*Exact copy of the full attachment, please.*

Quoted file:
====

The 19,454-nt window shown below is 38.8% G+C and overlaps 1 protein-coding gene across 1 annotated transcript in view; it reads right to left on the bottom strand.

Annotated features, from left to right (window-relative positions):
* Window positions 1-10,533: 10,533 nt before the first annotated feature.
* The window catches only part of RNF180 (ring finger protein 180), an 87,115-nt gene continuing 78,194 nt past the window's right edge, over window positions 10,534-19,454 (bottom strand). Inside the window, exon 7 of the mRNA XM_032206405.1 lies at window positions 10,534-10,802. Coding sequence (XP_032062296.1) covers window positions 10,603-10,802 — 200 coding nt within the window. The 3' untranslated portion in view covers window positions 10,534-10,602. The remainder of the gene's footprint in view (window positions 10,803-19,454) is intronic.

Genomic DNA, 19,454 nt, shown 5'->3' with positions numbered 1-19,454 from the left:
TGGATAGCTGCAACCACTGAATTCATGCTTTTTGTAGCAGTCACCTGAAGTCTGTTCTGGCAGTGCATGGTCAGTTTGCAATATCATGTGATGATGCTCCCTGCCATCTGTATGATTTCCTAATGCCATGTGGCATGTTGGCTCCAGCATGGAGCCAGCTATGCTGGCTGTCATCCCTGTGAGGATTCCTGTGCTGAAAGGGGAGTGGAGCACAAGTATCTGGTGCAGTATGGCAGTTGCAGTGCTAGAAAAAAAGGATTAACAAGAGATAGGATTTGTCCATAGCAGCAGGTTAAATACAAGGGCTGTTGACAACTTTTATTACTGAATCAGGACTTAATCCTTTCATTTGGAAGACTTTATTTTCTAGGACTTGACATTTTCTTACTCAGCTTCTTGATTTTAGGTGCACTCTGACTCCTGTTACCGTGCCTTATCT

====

The 19,454-nt window shown below is 38.8% G+C and overlaps 1 protein-coding gene across 1 annotated transcript in view; it reads right to left on the bottom strand.

Annotated features, from left to right (window-relative positions):
* Window positions 1-10,533: 10,533 nt before the first annotated feature.
* The window catches only part of RNF180 (ring finger protein 180), an 87,115-nt gene continuing 78,194 nt past the window's right edge, over window positions 10,534-19,454 (bottom strand). Inside the window, exon 7 of the mRNA XM_032206405.1 lies at window positions 10,534-10,802. Coding sequence (XP_032062296.1) covers window positions 10,603-10,802 — 200 coding nt within the window. The 3' untranslated portion in view covers window positions 10,534-10,602. The remainder of the gene's footprint in view (window positions 10,803-19,454) is intronic.

Genomic DNA, 19,454 nt, shown 5'->3' with positions numbered 1-19,454 from the left:
TGGATAGCTGCAACCACTGAATTCATGCTTTTTGTAGCAGTCACCTGAAGTCTGTTCTGGCAGTGCATGGTCAGTTTGCAATATCATGTGATGATGCTCCCTGCCATCTGTATGATTTCCTAATGCCATGTGGCATGTTGGCTCCAGCATGGAGCCAGCTATGCTGGCTGTCATCCCTGTGAGGATTCCTGTGCTGAAAGGGGAGTGGAGCACAAGTATCTGGTGCAGTATGGCAGTTGCAGTGCTAGAAAAAAAGGATTAACAAGAGATAGGATTTGTCCATAGCAGCAGGTTAAATACAAGGGCTGTTGACAACTTTTATTACTGAATCAGGACTTAATCCTTTCATTTGGAAGACTTTATTTTCTAGGACTTGACATTTTCTTACTCAGCTTCTTGATTTTAGGTGCACTCTGACTCCTGTTACCGTGCCTTATCT